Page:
Pandora (For A Picture)
What of the end, Pandora? Was it thine,
The deed that set these fiery pinions free?
Ah! wherefore did the Olympian consistory
In its own likeness make thee half divine?
Was it that Juno's brow might stand a sign
For ever? and the mien of Pallas be
A deadly thing? and that all men might see
In Venus' eyes the gaze of Proserpine?
What of the end? These beat their wings at will,
The ill-born things, the good things turned to ill,—
Powers of the impassioned hours prohibited.
Aye, clench the casket now! Whither they go
Thou mayst not dare to think: nor canst thou know
If Hope still pent there be alive or dead.
Poem: Pandora (For a Picture), 1881
Author: Dante Gabriel Rossetti.
Pandora, Dante Gabriel Rossetti.
Fogg Museum of Art, Harvard University
Pandora: Analysis and Comentary.
Today we are going to analyse and compare a double work by Dante Gabriel Rossetti, a picture and a poem, both from the same date, 1879 (http://www.rossettiarchive.org/docs/s224.r-1.rap.html), and dealing with the same topic: the Greco-Latin mythological character Pandora. the Greek gods Hephaestus and Athena created, with the help from the other gods and the supervision of Zeus. Every god gave her a quality, such as beauty, grace… And Hephaestus gave her the constant lying and deceit.She was created to bring men disfortune, as a punishment for having stolen the divine fire (http://www.abcgallery.com/mythology/pandora.html). When she married Epimetheus *the brother of Prometheus, who stole the divine fire), she received a box from the Gods of the Olympus, but she was not allowed to open the box. But she did it, and all the evils of the world came out, and in the bottom of the box just was the Hope (Cristina Arnau.). Pandora could be compared to the Biblical Eve, because the curiosity of both Pandora and Eve, bring men evil. The world is not innocent any more, since then, men and women are exposed to disgraces and have to work to live. Both of them are the reencarnation of femme fatale, they drive men to disgrace.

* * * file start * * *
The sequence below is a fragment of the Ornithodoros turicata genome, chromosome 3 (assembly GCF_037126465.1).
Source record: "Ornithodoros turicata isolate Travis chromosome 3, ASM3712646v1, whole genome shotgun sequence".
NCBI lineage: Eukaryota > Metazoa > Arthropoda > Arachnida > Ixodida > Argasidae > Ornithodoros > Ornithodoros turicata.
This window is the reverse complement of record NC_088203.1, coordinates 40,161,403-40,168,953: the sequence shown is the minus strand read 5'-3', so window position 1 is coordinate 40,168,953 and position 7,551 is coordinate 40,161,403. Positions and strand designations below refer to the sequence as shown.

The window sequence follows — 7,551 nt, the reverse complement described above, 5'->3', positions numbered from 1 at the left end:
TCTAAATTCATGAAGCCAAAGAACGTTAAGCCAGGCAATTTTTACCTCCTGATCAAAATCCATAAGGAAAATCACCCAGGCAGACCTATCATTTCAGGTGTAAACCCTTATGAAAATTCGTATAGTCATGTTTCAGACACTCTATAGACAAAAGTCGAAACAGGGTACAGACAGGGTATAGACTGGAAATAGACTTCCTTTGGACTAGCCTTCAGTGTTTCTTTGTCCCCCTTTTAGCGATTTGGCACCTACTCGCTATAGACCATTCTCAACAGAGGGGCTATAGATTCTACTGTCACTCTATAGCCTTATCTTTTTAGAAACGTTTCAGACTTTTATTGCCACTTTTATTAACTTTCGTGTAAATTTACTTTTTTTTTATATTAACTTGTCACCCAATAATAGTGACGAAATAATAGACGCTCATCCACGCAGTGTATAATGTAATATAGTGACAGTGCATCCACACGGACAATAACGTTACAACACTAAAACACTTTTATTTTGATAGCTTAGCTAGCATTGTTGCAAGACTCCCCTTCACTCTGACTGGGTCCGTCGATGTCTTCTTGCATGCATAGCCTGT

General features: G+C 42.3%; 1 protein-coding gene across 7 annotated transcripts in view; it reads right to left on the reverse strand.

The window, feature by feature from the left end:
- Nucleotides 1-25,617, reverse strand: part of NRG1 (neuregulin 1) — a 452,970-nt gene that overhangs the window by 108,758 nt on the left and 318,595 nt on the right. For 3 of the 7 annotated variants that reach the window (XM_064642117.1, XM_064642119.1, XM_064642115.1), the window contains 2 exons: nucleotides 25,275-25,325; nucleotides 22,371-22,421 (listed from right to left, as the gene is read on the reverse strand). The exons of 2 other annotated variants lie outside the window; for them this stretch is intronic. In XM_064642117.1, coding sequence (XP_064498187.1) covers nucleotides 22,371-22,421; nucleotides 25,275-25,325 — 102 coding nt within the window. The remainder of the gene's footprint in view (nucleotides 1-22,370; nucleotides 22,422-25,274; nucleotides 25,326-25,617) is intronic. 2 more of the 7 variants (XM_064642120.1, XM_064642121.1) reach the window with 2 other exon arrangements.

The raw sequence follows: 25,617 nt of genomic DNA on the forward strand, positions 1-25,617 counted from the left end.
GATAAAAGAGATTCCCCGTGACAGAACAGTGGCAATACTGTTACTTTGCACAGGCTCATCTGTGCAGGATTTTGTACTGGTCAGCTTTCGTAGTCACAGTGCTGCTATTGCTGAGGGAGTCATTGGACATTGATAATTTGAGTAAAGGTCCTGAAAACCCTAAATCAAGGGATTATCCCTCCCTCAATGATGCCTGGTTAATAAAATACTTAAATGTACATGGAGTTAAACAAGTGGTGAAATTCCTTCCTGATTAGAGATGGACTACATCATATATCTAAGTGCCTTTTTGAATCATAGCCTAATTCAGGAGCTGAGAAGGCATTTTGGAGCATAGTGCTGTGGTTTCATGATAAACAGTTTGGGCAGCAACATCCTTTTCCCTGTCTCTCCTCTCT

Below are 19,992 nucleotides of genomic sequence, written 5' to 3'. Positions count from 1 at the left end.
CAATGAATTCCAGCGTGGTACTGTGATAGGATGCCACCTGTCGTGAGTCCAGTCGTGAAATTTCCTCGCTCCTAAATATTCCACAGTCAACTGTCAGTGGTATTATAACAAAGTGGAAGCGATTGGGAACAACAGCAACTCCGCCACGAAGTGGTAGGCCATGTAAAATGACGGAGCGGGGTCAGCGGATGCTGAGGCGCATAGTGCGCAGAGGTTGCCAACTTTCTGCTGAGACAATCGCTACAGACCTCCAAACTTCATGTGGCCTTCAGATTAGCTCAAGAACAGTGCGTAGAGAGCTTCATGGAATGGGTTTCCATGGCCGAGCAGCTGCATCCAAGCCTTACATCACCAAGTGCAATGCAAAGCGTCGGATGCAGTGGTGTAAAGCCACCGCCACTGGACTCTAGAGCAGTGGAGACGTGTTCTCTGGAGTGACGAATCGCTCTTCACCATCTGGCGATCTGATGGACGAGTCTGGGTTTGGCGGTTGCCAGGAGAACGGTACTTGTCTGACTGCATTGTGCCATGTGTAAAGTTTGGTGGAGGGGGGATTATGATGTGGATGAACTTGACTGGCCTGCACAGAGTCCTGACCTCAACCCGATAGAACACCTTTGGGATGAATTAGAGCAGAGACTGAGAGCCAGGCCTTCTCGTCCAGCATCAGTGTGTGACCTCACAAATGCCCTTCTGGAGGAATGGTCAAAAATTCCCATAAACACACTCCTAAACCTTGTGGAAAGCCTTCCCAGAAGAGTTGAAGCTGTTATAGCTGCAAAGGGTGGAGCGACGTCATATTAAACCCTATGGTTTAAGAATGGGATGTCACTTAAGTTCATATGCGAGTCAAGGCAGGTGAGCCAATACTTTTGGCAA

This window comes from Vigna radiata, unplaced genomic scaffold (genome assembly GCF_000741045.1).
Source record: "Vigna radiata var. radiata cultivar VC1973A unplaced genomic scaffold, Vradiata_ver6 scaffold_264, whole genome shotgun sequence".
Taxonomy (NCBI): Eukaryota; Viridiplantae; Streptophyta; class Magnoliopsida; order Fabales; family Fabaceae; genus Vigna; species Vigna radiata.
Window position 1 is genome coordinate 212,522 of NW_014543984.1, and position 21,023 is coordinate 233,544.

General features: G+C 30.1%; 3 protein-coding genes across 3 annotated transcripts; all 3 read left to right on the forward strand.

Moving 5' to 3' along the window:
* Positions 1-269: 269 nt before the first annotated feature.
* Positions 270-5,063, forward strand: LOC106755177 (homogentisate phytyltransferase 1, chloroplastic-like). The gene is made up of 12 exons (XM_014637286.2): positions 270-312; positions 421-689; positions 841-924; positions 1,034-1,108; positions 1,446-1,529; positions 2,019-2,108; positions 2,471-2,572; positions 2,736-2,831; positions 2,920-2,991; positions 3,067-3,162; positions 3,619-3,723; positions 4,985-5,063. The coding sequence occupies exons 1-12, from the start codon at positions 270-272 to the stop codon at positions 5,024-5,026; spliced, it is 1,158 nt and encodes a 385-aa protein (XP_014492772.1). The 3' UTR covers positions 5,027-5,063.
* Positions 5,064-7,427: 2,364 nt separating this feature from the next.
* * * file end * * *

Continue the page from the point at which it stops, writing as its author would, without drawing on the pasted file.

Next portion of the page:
Now we are going to analyse the poem. The poem is structured in one stanza of fourteen verses. In the text Rossetti is not blaming Pandora for everything she has caused, she is a mere instrument, a weapon, of the gods, who want to punish the men. She is not the evil because for herself, but of the men (the deed that set these fieny pinions free?, verse 2), who had stolen the divine fire and had betrayed the gods, and she represents divinities’ features in herself, features that are marvellous in the gods, but not in hers (Was it that Juno’s brow might see a sign/ For ever? And the mien of Pallas be/ A deadly thing? And that all men might see/ in Venus’ eyes the gaze of Prosserpine? Verses 5 to 8). Actually, she is a victim, because she represents evil, but she has not done anything evil to be treated like that. She is, as we have said before, a symbol.
And now it is time to analyse the picture. In my opinion, the picture and the poem reflects the victimism of Pandora. In the picture we can see Pandora, in three-quarter length, dressed with a white and grey tunic. She holds the box, the casket that Rossetti tells her to hold (Aye, clench the casket now, verse 12). We can see that she still has innocence, in her white clothes, but there is a shadow of evilness inside, as we can see in the tone grey of her clothes and the shadows that show parts of her body. We also can see her innocence in her look. She is not looking at the painter, she is looking at nothing at all. She has an absent look, reflecting the innocence, because she is not looking at the casket; she doesn’t know what is inside the box, althoug she knows that it is valuable, it is golden, that is why she is holding the casket with both hands.
And we can see the main characteristic of Pandora in the painting: her two faces. On the one hand, she is a beautiful woman, with a natural grace; on the other hand, she is betraying the men, all the evil is in the world because of her; she is the punishment of the men. Rossetti shows the two faces of Pandora playing with the light of the picture: on the top of it, we can see light, the right side of Pandora, but as we are looking down the picture, it becomes darker, from her clothes, which in the top are white with a touch of grey, and in the bottom are almost black, to the hands: the hand on the top of the basket is perfectly visible whereas the hand under the box is almost invisible, it is a dark hand, hidden, we only can see the two fingers, holding the box.
To sum up, we can see that both poem and picture show Rossetti’s vision of Pandora, a two-faced woman, a woman that is beautiful but harmful, but also innocent, a woman who cannot control her actions, a woman controlled by the fate, and designed to make people suffer.
ü Rosseti Archive.com
Edited by Jerome J. Gann
ü Liverpool Museums.com
©2006 National Museums Liverpool.
ü http://www.abcgallery.com/mythology/pandora.html 15.04.2006
ü Cristina Arnau. 2nd of Bachillerato’s Greek Lessons. 2002-2003